Punch, in the editorial, had decried the administration’s refusal to obey court orders and the rule of law, and revealed that they would henceforth use the president’s military title when writing about him, and will describe his time in office as a regime, not an administration.
In the response shared by Garba Shehu on his Twitter, none of the issues about court orders and refusal to follow the rule of law was addressed. Instead, the spokesperson discussed Punch’s decision to use Buhari’s military title when writing about him.
The reported new editorial policy of the Punch Newspapers to address President Muhammadu Buhari as Major General in his official title and refer to his government as a regime instead of administration, comes to us as totally curious and utterly incredible.
The paper claimed that it is changing President Buhari’s official title to General because of his government’s alleged disregard for the rule of law.
Major General Muhammadu Buhari (rtd), for that is his title, and he was indeed a Major General, but today retired from that position and now twice democratically elected president of Nigeria – is not the choice of Punch Newspaper’s editors and owners, that is clear.
He is, however, the two-time electoral choice of the voters of Nigeria, those very people who Punch Newspapers described this morning as “lethargic”: a disdaining epithet apportioned to decent, hard-working, everyday Nigerians for not agreeing with, and for not having voted in line with their publication’s editorial and political opinions.
Punch’s editorial today is, however, entirely in line with holding and exercising the right of free speech and freedom of the press, as my friend and colleague, Femi Adesina said earlier today.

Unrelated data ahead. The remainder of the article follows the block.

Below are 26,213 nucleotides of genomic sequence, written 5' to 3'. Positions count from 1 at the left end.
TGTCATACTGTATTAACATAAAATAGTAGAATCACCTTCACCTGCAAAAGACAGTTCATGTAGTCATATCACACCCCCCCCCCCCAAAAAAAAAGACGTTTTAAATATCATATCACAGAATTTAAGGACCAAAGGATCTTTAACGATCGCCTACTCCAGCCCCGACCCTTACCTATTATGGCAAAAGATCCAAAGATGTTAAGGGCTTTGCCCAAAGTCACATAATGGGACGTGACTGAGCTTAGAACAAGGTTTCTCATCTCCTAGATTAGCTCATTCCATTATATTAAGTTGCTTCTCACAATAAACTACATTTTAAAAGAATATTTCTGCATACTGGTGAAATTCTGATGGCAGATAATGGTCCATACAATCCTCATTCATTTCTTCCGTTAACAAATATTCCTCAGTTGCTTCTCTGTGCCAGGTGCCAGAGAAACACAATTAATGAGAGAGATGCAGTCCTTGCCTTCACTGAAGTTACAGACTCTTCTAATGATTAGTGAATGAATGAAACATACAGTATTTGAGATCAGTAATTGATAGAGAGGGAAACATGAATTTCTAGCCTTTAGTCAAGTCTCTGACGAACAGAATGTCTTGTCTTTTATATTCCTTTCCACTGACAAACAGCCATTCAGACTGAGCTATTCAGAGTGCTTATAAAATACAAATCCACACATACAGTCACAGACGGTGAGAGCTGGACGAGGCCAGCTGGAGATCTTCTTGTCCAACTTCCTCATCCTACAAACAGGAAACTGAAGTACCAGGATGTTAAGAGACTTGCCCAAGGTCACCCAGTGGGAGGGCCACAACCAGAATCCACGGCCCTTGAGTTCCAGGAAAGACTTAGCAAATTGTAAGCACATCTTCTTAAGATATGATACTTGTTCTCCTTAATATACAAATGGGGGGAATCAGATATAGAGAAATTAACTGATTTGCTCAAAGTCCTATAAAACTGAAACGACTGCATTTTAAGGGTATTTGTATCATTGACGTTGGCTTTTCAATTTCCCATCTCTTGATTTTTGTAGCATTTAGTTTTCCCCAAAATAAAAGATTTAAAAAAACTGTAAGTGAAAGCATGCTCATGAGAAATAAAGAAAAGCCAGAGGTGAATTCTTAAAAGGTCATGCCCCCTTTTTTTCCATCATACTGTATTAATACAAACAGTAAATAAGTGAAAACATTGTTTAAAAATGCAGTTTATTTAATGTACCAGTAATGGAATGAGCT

Femi, Special Adviser, Media and Publicity said the fact the Punch can insult the President in a front page editorial and they go home to sleep, peacefully, is the best testimony to the prevalence of the freedom of the press and of expression in the country.
To quote him, “rather than being pejorative, addressing President Buhari by his military rank is another testimony to free speech and freedom of the press, which this administration (or regime, if anyone prefers: it is a matter of semantics) has pledged to uphold and preserve.”
In countries around the world where this right does not exist, newspapers do not publish articles such as the one Punch did today; nor do they get to express political opinions contrary to that of government.
The exact freedoms Punch claims are missing are self-evident here – in print, on the internet – for all Nigerians and the whole world to see.
There is nothing wrong with expressing contrary opinions to this government – nor being in opposition to the president: this is the right of very Nigerian.
However, calling for the armed overthrow of the democratically elected administration is a different matter entirely: this Punch has in no way done – but others who they seek to defend, have.